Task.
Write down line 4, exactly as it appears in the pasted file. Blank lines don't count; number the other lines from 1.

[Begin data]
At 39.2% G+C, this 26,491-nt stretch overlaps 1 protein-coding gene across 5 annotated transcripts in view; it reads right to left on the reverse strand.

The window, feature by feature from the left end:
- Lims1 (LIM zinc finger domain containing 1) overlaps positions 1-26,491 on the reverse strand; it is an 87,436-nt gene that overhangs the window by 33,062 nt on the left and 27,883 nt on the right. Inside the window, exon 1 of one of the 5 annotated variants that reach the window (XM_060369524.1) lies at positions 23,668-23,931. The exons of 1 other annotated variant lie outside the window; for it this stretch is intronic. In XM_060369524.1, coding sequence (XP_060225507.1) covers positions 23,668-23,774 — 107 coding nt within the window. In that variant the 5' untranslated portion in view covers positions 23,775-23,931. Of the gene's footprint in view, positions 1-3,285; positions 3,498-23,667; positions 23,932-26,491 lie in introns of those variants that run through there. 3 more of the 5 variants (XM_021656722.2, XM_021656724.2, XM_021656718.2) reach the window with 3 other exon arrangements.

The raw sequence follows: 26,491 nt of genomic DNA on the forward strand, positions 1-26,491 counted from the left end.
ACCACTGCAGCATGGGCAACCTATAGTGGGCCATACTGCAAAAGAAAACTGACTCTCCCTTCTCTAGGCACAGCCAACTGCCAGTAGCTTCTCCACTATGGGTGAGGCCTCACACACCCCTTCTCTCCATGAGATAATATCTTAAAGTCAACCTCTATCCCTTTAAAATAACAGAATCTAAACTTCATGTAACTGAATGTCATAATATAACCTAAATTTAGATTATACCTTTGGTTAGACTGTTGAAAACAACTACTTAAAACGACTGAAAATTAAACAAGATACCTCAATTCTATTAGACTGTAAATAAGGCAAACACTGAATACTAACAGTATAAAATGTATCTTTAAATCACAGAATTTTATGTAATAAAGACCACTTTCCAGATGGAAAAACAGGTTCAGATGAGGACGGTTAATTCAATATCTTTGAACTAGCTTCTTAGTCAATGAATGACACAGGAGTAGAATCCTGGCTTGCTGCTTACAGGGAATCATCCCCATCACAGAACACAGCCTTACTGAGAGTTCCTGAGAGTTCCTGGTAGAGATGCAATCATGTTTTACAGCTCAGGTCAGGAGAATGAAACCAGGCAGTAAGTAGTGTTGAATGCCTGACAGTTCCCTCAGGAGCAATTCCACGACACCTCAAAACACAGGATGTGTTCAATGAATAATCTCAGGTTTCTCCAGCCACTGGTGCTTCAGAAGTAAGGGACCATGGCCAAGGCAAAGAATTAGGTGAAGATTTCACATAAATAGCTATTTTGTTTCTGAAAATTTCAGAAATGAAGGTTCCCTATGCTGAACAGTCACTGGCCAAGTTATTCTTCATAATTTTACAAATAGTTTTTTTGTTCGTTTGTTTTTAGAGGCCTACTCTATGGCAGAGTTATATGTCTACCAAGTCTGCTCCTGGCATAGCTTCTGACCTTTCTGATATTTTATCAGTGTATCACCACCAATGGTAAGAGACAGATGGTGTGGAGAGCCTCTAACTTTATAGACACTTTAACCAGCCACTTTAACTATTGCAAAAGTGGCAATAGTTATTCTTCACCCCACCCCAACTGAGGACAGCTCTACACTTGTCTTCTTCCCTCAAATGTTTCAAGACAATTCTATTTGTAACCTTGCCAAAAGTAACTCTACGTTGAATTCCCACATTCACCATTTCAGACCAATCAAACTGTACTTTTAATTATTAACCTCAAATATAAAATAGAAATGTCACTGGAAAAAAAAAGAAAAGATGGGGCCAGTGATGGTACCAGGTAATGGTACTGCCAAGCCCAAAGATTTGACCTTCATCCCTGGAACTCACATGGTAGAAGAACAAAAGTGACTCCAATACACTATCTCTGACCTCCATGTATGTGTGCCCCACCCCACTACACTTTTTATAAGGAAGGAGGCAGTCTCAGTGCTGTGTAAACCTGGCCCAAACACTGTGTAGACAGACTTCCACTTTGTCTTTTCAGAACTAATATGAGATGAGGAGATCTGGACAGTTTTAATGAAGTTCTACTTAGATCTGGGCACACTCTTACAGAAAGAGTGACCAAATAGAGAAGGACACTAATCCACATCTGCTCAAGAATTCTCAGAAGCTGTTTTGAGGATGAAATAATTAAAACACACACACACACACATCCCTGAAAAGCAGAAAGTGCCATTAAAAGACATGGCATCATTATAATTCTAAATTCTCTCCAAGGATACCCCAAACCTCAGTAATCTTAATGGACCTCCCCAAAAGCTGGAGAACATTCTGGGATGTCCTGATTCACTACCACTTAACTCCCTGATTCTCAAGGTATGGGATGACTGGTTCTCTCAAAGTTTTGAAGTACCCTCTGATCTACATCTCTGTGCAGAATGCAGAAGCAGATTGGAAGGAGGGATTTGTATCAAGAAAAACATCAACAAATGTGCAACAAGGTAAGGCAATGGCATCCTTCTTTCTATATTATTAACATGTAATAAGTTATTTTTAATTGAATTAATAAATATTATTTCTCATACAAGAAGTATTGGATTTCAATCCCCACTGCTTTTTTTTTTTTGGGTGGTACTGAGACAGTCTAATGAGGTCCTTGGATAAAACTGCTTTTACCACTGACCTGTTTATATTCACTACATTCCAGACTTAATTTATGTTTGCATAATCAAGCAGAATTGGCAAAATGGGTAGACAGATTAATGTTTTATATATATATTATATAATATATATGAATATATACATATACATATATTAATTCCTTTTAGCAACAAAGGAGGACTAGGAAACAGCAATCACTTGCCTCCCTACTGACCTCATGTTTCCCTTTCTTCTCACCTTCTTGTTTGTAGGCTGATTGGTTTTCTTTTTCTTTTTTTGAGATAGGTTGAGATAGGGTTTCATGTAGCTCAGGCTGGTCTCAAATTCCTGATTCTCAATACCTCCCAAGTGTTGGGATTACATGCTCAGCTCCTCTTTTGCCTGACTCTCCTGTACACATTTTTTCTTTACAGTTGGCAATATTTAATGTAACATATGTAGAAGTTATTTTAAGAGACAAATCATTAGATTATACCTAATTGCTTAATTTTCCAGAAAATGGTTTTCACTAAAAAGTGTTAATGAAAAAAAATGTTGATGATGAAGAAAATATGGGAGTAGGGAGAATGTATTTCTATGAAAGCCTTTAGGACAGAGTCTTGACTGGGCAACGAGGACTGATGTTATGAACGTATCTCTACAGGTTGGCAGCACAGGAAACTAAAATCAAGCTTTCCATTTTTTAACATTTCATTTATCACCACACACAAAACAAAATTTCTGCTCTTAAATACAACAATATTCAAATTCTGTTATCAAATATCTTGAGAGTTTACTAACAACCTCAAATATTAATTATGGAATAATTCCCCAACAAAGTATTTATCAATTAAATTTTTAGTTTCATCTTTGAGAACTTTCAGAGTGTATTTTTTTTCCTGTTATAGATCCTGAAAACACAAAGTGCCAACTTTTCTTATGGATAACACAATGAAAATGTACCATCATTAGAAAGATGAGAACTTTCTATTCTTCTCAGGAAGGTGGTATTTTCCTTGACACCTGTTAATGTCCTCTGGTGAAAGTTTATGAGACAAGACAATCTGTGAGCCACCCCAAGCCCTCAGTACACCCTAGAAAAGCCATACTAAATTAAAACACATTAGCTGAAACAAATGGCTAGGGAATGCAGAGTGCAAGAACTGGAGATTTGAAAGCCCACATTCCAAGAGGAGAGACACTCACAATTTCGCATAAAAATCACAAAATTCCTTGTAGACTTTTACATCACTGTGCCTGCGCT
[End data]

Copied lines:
The raw sequence follows: 26,491 nt of genomic DNA on the forward strand, positions 1-26,491 counted from the left end.